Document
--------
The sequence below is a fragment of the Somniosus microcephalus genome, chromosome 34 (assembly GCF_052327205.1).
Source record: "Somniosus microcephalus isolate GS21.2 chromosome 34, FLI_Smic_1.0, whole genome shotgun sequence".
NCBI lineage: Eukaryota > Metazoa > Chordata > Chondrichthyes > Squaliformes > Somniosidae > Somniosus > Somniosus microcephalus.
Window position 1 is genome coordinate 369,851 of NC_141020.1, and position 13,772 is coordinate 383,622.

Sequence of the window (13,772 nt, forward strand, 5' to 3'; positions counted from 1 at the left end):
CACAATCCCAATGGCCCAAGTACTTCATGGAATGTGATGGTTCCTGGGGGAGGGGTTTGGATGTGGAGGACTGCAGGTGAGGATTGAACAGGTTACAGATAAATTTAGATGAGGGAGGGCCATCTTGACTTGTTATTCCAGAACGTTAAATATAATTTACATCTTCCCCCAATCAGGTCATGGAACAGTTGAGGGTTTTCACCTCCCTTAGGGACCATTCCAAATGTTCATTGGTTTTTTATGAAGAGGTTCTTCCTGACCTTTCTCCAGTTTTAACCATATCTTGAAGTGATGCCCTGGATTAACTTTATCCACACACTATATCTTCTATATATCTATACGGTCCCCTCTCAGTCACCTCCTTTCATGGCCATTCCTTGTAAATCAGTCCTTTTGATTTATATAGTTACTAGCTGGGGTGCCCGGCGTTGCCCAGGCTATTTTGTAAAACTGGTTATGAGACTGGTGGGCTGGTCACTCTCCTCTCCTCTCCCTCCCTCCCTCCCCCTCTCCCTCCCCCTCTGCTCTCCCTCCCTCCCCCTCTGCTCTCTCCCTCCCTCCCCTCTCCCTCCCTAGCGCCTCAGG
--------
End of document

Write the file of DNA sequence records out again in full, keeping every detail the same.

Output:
The sequence below is a fragment of the Somniosus microcephalus genome, chromosome 34 (assembly GCF_052327205.1).
Source record: "Somniosus microcephalus isolate GS21.2 chromosome 34, FLI_Smic_1.0, whole genome shotgun sequence".
NCBI lineage: Eukaryota > Metazoa > Chordata > Chondrichthyes > Squaliformes > Somniosidae > Somniosus > Somniosus microcephalus.
Window position 1 is genome coordinate 369,851 of NC_141020.1, and position 13,772 is coordinate 383,622.

Sequence of the window (13,772 nt, forward strand, 5' to 3'; positions counted from 1 at the left end):
CACAATCCCAATGGCCCAAGTACTTCATGGAATGTGATGGTTCCTGGGGGAGGGGTTTGGATGTGGAGGACTGCAGGTGAGGATTGAACAGGTTACAGATAAATTTAGATGAGGGAGGGCCATCTTGACTTGTTATTCCAGAACGTTAAATATAATTTACATCTTCCCCCAATCAGGTCATGGAACAGTTGAGGGTTTTCACCTCCCTTAGGGACCATTCCAAATGTTCATTGGTTTTTTATGAAGAGGTTCTTCCTGACCTTTCTCCAGTTTTAACCATATCTTGAAGTGATGCCCTGGATTAACTTTATCCACACACTATATCTTCTATATATCTATACGGTCCCCTCTCAGTCACCTCCTTTCATGGCCATTCCTTGTAAATCAGTCCTTTTGATTTATATAGTTACTAGCTGGGGTGCCCGGCGTTGCCCAGGCTATTTTGTAAAACTGGTTATGAGACTGGTGGGCTGGTCACTCTCCTCTCCTCTCCCTCCCTCCCTCCCCCTCTCCCTCCCCCTCTGCTCTCCCTCCCTCCCCCTCTGCTCTCTCCCTCCCTCCCCTCTCCCTCCCTAGCGCCTCAGG